|Monday, June 4
Updated: June 21, 12:21 PM ET
|The rise and fall of Memphis' other dynasty|
By Greg Garber
MEMPHIS, Tenn. For all its history and hype, Graceland is a quaint little spread. Elvis Presley, hopelessly young, handsome and clear-eyed, bought it in 1957 for the grand sum of $100,000.
Today, for $16 (tax included), you can see The King's home as it was when he died: the mirrored ceiling in the mod television room, the funky circular white bed, the psychedelic shag carpeting that covers the floors and, believe it or not, some walls. A musty, museum-quality decay pervades the place.
Elvis, a tragic victim of excess and self-indulgence, is buried in the garden out back, amid bright perennials and the sweet-smelling, fresh-cut flower arrangements that arrive daily from his fans around the world. This along with the ambient blues and barbeque of Beale Street is the shuttle-bus view of Memphis, Tenn., that outsiders take away with them.
But if you are really looking for the soul of this city, follow Route 3 about 70 miles south of Graceland, past the casinos, and go to Lambert, Miss., just past Marks. Turn into the Quitman County Elementary School and take the gravel road around to the back, walk past the listing, rusted basketball hoops and follow the only path to the far left corner of the stark, dusty cemetery. Faded blue and yellow silk flowers and a head stone adorn the sunken grave of Baskerville Holmes, or "Batman," as it says on the attached granite vase.
He was an athletic, incandescent 6-foot-7 forward for the Memphis State basketball team that went to the NCAA Final Four in 1985 a major factor in the wave that gripped Memphis in the middle 1980s, a force of nature that still dominates today's basketball landscape in this edgy city by the Mississippi River.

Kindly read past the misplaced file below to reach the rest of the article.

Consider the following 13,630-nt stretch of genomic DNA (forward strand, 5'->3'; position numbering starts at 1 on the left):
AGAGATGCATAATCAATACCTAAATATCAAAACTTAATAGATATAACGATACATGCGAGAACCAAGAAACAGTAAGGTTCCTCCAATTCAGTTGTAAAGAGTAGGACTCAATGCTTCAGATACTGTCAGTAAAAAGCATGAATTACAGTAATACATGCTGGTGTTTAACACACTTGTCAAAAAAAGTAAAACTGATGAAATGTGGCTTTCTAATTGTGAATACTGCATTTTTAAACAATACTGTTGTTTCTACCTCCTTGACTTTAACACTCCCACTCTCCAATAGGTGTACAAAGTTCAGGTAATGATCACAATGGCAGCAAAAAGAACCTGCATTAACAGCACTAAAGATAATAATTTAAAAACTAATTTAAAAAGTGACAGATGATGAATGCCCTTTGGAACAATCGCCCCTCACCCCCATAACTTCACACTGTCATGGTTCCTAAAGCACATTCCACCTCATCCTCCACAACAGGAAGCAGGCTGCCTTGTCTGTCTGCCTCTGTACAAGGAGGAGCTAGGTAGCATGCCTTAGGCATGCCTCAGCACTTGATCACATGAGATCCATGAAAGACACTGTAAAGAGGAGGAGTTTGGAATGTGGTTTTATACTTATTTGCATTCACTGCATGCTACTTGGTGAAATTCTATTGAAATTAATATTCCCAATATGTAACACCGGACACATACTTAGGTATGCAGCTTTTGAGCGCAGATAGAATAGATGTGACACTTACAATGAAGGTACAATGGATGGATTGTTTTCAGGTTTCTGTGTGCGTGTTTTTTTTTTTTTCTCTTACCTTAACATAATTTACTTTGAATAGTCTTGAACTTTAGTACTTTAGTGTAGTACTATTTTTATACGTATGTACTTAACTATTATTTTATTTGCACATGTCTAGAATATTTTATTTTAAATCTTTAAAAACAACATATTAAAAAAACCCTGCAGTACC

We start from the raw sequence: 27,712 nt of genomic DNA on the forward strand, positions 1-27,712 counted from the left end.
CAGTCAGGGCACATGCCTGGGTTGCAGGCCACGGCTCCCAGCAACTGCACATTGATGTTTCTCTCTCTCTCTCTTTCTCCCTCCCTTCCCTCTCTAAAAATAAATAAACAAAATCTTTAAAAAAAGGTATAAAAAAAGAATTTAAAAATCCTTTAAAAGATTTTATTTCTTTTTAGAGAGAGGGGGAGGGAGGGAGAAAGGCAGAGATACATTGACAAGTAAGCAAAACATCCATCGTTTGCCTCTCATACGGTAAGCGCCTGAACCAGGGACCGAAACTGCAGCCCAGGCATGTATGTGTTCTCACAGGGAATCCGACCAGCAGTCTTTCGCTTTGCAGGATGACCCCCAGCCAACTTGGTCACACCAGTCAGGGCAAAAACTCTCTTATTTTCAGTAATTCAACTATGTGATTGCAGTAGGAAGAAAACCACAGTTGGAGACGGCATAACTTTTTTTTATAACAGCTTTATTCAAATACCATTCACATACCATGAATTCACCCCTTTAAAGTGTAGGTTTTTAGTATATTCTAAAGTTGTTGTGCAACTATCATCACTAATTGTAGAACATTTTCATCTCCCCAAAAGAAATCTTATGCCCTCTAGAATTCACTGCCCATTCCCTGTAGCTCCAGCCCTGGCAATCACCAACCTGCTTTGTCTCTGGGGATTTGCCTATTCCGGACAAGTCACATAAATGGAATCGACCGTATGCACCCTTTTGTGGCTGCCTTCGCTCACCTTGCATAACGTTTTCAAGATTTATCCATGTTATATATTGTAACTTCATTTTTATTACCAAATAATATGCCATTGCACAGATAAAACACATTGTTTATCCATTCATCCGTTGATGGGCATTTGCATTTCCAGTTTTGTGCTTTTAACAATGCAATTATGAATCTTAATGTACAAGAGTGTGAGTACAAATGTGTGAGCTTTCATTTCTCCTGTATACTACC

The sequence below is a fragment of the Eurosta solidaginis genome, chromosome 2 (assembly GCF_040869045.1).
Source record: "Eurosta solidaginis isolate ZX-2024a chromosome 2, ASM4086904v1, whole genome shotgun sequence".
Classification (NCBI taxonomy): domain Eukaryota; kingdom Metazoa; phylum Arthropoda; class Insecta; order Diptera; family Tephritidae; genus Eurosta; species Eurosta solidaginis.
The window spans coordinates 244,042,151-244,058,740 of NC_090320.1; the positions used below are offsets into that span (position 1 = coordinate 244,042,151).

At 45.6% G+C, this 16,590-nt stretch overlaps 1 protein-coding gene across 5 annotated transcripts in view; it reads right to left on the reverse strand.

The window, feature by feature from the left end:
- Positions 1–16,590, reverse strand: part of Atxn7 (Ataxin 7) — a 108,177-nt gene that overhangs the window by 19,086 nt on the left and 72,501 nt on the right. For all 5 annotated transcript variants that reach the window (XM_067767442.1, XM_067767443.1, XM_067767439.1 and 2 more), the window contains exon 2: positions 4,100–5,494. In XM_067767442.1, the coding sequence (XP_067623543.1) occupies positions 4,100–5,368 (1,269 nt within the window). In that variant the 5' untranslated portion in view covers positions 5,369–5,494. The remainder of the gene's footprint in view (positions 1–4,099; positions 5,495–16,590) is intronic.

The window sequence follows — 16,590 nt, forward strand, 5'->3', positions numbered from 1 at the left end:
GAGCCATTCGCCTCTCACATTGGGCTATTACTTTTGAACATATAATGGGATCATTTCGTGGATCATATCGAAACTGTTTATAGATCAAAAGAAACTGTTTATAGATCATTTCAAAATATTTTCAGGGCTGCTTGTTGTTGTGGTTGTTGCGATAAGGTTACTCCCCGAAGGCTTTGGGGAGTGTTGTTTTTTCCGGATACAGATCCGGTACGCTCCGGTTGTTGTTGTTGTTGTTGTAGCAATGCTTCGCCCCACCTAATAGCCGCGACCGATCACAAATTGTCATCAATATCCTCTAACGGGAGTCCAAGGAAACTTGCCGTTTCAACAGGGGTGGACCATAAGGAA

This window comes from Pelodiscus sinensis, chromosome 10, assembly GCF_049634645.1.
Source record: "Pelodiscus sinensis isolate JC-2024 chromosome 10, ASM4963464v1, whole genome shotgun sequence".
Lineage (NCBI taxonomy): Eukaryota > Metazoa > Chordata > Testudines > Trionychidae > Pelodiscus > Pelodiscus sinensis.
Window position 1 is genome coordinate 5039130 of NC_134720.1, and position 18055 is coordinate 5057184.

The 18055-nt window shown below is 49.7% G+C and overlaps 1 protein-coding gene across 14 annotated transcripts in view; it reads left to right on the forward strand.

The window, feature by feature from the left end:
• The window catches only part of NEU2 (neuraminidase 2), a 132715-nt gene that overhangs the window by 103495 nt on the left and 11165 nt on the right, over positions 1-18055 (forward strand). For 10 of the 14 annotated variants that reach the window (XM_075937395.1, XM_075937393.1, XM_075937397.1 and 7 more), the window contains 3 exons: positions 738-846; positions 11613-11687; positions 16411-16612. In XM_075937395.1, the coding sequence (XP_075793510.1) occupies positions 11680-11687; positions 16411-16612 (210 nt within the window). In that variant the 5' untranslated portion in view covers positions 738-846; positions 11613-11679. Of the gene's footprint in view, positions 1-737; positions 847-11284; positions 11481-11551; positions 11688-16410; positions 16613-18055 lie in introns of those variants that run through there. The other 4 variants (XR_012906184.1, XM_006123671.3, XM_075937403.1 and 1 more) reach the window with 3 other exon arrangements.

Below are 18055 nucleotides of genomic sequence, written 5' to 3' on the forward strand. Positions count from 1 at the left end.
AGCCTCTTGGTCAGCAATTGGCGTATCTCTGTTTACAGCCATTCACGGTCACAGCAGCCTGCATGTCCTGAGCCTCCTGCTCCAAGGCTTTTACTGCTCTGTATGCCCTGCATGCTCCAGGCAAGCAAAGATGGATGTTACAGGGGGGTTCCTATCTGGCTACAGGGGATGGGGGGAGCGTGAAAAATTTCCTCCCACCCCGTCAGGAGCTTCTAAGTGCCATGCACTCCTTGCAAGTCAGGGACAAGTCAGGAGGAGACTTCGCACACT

Holmes' mother, Dora Holmes-Hare, wiped her tears during a visit to her son's grave last month and reflected on the team that was Memphis. Incredibly, 11 of 12 players on the roster were from the Memphis area.
"It was their chemistry," Holmes-Hare said. "By them being from the same town, they knew each other and I think they knew what to expect from one another because they had played against one another in high school. And when they got to college, they just built on that."
She was in Dallas when the Tigers advanced to the Final Four with a 63-61 victory over Oklahoma. She was there in Lexington, Ky., when Memphis State lost to eventual champion Villanova, 52-45 in the semifinals. Memphis State finished the 1984-85 season with a school-record 31 victories. Those Tigers lit up the city like no one had, well, since Elvis started cutting tracks of wax for Sun Records.
"I would say that we were the best team in the country," says Dana Kirk, the head coach of that Tigers team. "With 45 seconds to go, it's a one-point ballgame. They had [Gary] McLain, who shot six straight free throws. We had to foul him, and we lost.
"But looking back, it was an amazing season. It was like flipping on a light switch and we just kept going and going and we kept it rolling."
William Bedford, the Tigers' 7-foot center, has largely fond memories.
"Everybody loved us then," he said. "The city was just in awe of us."
Time may heal all wounds, but it has been cruel to the 1984-85 Memphis State team.
Baskerville Holmes: 'I got so much on my mind, I don't know what to do'
William Bedford: 'People don't think about the consequences'
Keith Lee: 'That's all in the past'
Andre Turner: 'You have to move on ... with life'
Dana Kirk: 'The Slickest Rat in the Barn'
Larry Finch: 'When the basketball is over, reality sets in'
New, flashy look; same lofty goals at Memphis
Larry Finch on Memphis hoops.
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